The leaders of the nation’s union actors have taken a major step toward going on strike against advertisers in what would be the industry’s first major work stoppage in a dozen years.
Meeting in New York, the Eastern section of the joint national boards of the Screen Actors Guild and the American Federation of Television & Radio Artists voted unanimously Sunday to go on strike on May 1.
The action is not final until the western section votes Tuesday night, but actors do not give any indication that they are in the mood to compromise, as the unions’ leadership has taken a significantly more militant stance than in recent years.
Sunday’s unanimous vote will likely be duplicated Tuesday when the western panel meets at SAG headquarters in Los Angeles, unless the advertisers make some kind of move to lure the actors back to the bargaining table. But the advertisers had made no formal comment since talks between the two sides ended Friday without a settlement.
When the talks ended, union negotiators issued a unanimous call for a strike. That came a day after federal mediators were called in and two months after negotiations began.
‘Pay per play’ key issue
Key issues leading to the breakoff of talks were the refusals by advertisers to agree to three union demands: a “pay per play” residual structure in cable television ads; creation of a compensation structure for commercials appearing on the Internet; and a producer-funded monitoring system for radio and TV commercials.
The actors also refused to agree to advertisers’ demand to junk the “pay per play” formula used for ads on broadcast network in favor of a flat-rate buyout, as is currently used for cable.
A work stoppage for SAG and AFTRA, which represent 135,000 actors, would be the first since 1988, when the unions walked out for 18 days after commercial contract talks fell apart. The strike would not affect other work, such as feature film and television, performed by the unions.
Many producers and actors have been expecting a strike ever since SAG’s membership elected a slate of officers last fall that ran on a campaign pledge to take a harder stance at the bargaining table. Those candidates cited the revenue gains made by the entertainment industry in recent years and what they portrayed as a less-than-aggressive stance in negotiations by the union in recent years.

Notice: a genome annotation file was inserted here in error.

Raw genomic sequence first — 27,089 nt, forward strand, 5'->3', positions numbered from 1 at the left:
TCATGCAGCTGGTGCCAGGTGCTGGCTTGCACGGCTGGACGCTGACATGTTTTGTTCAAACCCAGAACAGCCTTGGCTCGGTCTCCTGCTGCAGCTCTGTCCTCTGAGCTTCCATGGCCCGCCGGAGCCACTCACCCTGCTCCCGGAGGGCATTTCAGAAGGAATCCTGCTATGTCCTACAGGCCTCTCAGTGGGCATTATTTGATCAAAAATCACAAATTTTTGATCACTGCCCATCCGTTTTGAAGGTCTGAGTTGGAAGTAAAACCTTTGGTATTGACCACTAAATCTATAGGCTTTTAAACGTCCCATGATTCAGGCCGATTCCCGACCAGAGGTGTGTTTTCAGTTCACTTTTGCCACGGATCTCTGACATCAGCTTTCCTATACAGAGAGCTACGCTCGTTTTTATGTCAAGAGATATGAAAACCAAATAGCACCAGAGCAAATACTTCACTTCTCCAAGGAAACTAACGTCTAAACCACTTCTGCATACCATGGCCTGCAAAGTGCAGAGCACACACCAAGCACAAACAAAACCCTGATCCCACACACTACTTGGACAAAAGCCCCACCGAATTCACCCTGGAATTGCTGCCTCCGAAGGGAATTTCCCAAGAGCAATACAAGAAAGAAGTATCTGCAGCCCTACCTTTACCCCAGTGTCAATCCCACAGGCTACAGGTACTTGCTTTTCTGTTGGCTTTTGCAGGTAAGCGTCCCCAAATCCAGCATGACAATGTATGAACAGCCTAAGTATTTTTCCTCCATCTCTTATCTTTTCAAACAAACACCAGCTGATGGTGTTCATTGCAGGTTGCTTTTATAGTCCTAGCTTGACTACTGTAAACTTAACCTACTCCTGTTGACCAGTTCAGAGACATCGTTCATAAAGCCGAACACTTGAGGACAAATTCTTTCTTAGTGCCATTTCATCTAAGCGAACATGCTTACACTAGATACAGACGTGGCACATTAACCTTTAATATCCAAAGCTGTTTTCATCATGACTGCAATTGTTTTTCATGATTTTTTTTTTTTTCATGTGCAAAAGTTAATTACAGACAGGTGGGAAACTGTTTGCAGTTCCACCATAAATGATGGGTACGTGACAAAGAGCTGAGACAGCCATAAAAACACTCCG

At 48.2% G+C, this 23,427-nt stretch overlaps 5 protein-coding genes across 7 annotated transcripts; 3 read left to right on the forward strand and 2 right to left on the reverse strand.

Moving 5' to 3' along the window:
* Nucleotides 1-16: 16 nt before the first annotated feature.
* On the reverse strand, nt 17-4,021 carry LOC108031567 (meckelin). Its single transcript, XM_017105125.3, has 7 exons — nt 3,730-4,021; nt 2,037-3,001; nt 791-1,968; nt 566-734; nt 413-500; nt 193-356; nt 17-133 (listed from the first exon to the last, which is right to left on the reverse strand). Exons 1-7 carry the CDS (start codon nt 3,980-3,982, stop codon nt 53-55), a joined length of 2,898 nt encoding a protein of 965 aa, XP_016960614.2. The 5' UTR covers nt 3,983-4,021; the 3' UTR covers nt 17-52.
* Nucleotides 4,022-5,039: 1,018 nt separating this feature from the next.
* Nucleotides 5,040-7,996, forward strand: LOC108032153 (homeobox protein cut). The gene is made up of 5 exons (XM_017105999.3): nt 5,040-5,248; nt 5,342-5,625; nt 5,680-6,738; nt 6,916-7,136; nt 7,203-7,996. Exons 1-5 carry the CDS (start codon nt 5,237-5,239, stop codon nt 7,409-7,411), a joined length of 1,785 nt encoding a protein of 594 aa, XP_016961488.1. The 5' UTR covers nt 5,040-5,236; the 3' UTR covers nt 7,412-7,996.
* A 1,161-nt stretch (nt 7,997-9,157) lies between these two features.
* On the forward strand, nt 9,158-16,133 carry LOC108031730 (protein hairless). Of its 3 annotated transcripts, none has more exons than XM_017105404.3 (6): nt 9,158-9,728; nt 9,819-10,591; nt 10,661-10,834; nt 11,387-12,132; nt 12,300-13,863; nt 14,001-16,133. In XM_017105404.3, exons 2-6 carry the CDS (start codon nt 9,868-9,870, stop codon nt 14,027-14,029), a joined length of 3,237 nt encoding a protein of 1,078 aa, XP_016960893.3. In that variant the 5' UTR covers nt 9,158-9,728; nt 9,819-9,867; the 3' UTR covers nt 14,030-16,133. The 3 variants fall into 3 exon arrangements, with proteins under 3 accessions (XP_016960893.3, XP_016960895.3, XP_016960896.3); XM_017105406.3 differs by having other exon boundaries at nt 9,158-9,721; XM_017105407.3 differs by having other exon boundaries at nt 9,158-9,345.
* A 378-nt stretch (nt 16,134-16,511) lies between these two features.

When negotiations resumed last week following a second recess, the two remained far apart on a number of key issues, such as “pay per play” vs. flat rate and wage increases, with the unions demanding a 14% across-the-board hike except for a 25% hike in Spanish-language ads and a 300% hike in foreign-use payments. Advertisers had offered hikes of 4.4% for daily session payments, 15% for cable residuals and 7.2% for Spanish language ads and said the pay-per-play formula for cable would result in a 400% annual increase in residual payments.
Prepping for stoppage
The advertisers, represented by the Assn. of National Advertisers and the American Assn. of Advertising Agencies, have been advising members to prepare for a work stoppage. The groups have also elicited support from producers, who will attempt to maintain business as usual by using non-union actors and foreign locations.
Union actors and advertisers agreed on March 31 to an extension of the current three-year contract just hours before it expired.
“I would hope that the negotiators can be persuaded to come back to the bargaining table,” said Matt Miller, president of the Assn. of Independent Commercial Producers. “But our members do plan to keep on working. They have no choice.”
Miller noted that the strike threat has led to a recent surge in commercial shoots but predicted that a work stoppage would likely produce a decline, partly due to the recent declines in Internet stock values. “The dot-coms are a lot of what has kept this industry healthy, so with that possibly slowing down, a strike could come at a very unfortunate time,” he added.